In our own case, we came to the debate believing that the three most plausible candidates for the Republican nomination were Jeb Bush, Marco Rubio and John Kasich. Of the three, Jeb Bush had by consensus the worst of the evening and Marco Rubio the best. One underpinning of that consensus was the exchange between Bush and Rubio when Bush attacked Rubio for missing Senate votes while campaigning. It was a point that had already been raised by moderator Carl Quintanilla and addressed by Rubio. But Bush, apparently pre-programmed, plowed ahead and managed to sound petty while eliciting an effective response from Rubio. Apart from those moments, Bush’s performance was generally viewed as lackluster and Rubio’s as energetic and articulate. Bush remains well-funded and supported by a strong organization, but he will not be able to continue indefinitely on a succession of self-inflicted wounds and disappointing performances.
John Kasich began the evening by ignoring a basically silly question (asking each candidate to identify his or her own greatest weakness) and launching an attack on the “fantasy” nature of the tax plans offered by Carson and Trump. In the balance of the debate, Kasich continued to emphasize his experience in Congress and as Ohio Governor. It is a strong resume indeed, but Kasich will have to develop a more effective way of communicating his vision of the future and how he will make it real.
The two candidates leading in polls, Donald Trump and Ben Carson, were placed physically at the center of the stage but neither drew a disproportionate amount of attention and neither had much of substance to say. Perhaps that will begin to erode their position in polls, but it is not clear that the support for either has ever had much to do with substance. The other candidates performed competently, but none achieved the “breakout” moment that would give them a significant boost. Thinking of it all as a reality show, the two whom we would expect to be the next to “leave the island,” would be Senator Paul and Governor Huckabee.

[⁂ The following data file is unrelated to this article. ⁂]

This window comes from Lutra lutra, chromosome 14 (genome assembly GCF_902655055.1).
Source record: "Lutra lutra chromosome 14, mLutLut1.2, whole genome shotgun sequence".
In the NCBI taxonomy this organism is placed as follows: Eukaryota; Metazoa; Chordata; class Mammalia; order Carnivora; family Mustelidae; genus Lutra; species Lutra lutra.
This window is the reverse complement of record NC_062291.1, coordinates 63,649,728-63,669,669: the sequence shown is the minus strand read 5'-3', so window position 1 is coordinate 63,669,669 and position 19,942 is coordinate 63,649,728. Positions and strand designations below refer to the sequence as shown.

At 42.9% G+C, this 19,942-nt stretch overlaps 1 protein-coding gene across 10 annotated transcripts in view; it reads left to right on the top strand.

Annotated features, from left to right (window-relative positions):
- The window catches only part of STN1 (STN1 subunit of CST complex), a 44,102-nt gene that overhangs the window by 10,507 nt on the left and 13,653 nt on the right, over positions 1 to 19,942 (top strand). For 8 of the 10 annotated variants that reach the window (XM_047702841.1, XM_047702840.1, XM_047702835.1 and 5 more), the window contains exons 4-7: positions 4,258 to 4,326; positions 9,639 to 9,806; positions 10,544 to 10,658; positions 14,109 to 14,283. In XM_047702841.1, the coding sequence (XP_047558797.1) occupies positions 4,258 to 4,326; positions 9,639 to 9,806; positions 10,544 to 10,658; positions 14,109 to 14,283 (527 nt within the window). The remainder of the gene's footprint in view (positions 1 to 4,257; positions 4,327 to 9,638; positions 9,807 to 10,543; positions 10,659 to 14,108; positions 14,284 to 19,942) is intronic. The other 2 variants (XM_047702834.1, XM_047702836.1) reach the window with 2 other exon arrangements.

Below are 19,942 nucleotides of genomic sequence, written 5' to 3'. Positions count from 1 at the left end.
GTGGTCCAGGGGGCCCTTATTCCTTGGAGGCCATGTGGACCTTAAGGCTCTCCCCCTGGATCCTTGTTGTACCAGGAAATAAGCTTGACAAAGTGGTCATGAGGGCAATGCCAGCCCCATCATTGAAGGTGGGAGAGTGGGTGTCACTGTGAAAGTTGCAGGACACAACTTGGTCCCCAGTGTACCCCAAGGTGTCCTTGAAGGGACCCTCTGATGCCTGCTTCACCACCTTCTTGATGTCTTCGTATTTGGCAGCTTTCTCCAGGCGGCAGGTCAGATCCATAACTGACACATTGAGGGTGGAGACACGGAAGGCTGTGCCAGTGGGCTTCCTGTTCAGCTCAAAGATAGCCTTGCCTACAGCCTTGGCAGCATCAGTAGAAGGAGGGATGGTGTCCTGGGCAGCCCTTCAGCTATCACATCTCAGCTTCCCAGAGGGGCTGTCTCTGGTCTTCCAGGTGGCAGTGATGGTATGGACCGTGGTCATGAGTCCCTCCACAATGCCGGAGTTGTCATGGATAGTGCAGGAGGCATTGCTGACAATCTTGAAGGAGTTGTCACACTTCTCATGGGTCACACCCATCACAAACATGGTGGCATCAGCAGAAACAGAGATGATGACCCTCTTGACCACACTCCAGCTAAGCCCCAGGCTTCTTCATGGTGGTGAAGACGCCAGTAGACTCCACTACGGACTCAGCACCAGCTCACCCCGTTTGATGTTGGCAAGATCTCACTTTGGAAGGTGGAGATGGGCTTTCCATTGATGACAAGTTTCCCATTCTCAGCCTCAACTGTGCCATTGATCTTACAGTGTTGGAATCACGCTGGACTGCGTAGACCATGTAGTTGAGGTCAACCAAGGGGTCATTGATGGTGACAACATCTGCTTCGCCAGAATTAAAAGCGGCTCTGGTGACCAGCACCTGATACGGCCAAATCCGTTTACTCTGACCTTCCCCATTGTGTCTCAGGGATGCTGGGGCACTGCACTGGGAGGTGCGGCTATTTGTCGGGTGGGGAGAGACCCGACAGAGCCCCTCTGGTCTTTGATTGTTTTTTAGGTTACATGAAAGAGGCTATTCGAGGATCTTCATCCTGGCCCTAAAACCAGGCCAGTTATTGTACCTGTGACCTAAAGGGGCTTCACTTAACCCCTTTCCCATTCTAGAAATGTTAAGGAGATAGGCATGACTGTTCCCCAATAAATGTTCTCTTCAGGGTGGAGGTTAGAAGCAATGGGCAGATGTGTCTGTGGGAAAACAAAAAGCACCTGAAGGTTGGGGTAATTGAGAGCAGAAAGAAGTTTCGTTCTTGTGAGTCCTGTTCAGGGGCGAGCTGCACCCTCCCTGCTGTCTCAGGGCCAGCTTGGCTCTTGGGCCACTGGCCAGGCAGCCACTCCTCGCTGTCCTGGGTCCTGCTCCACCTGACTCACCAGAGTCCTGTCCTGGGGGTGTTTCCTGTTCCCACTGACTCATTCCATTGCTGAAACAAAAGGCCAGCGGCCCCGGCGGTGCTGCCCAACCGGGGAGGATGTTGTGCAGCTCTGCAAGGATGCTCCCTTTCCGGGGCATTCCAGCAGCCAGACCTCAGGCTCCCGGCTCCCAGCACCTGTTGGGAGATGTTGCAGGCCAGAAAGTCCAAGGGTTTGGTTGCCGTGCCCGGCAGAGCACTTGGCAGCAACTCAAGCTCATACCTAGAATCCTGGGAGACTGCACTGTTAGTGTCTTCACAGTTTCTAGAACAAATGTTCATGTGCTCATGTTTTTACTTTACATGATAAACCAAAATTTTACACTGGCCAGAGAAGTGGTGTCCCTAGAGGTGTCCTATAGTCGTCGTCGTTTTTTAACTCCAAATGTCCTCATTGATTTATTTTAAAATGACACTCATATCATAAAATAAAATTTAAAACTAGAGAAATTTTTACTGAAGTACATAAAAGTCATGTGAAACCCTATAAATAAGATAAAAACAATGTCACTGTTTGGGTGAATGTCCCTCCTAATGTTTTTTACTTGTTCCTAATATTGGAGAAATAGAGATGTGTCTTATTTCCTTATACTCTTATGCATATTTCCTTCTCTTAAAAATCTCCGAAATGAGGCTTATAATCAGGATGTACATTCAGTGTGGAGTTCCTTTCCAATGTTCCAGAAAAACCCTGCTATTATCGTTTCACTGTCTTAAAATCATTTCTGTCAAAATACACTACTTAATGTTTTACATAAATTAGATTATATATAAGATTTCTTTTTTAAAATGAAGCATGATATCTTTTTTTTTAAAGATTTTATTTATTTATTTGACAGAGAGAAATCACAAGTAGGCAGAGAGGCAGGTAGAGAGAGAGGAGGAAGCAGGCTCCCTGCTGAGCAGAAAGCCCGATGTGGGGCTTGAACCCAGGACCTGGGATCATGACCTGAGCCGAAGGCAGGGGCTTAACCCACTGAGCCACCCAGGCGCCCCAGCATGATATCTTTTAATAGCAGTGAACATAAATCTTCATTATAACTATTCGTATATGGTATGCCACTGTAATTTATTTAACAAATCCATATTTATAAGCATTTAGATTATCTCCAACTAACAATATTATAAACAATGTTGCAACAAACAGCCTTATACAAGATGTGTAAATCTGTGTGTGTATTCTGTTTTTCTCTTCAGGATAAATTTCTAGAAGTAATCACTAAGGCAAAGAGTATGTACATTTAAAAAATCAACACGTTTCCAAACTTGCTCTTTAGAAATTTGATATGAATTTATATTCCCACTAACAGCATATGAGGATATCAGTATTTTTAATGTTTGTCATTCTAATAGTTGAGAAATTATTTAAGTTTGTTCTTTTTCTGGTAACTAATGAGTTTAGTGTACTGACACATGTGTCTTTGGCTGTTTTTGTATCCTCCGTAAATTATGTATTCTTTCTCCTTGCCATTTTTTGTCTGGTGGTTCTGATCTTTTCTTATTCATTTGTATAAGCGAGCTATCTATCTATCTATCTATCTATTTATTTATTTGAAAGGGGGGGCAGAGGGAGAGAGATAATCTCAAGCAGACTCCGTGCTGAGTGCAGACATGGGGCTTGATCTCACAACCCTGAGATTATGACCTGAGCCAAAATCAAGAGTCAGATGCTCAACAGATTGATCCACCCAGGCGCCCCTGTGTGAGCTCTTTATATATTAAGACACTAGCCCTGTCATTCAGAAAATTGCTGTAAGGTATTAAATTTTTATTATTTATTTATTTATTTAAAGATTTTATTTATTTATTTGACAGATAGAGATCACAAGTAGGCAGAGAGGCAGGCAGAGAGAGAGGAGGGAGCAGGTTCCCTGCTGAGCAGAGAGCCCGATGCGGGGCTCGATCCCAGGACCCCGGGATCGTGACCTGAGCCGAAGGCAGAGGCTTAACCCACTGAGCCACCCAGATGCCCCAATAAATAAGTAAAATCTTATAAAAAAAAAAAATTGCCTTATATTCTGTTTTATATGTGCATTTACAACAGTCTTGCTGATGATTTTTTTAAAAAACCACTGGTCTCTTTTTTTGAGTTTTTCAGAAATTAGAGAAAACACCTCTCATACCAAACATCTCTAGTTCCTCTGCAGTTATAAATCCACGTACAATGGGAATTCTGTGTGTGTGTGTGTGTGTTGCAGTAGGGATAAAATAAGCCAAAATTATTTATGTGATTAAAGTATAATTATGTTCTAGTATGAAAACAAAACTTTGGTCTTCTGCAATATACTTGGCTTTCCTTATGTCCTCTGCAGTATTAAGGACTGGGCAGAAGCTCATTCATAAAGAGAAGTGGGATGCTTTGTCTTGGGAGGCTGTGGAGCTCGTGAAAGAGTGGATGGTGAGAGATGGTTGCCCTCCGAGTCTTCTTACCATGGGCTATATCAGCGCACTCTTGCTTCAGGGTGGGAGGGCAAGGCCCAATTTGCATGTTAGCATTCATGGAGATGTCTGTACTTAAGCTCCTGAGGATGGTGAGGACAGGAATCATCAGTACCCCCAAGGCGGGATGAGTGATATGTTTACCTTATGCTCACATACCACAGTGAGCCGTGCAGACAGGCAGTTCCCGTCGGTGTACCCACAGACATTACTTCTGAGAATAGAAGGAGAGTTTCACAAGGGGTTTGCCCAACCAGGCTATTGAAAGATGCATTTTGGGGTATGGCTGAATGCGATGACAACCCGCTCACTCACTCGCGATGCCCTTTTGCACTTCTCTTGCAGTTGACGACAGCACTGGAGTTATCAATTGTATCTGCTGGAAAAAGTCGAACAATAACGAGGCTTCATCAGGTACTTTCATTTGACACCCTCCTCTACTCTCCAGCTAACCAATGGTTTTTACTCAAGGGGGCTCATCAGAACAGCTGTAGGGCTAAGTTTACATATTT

Finally, a word about the undercard debate. Senator Graham was generally credited with a strong performance and we would applaud his addition to the main stage if that should happen. Graham not only has experience and a strong position on national security issues, but constructive positions on climate change (“I’ve talked to the climatologists of the world, and 90 percent of them are telling me that greenhouse gas effect is real. That we’re heating up the planet. I just want a solution that would be good for the economy, that doesn’t destroy it.”) and immigration (“As to the 11 million, I want to talk about fixing the problem. We’re not going to deport 11 million people and their legal citizen children.”) We continue to have a favorable view of Governor Pataki, but since we seem to have little company in that regard, we are not counting on his being around much longer.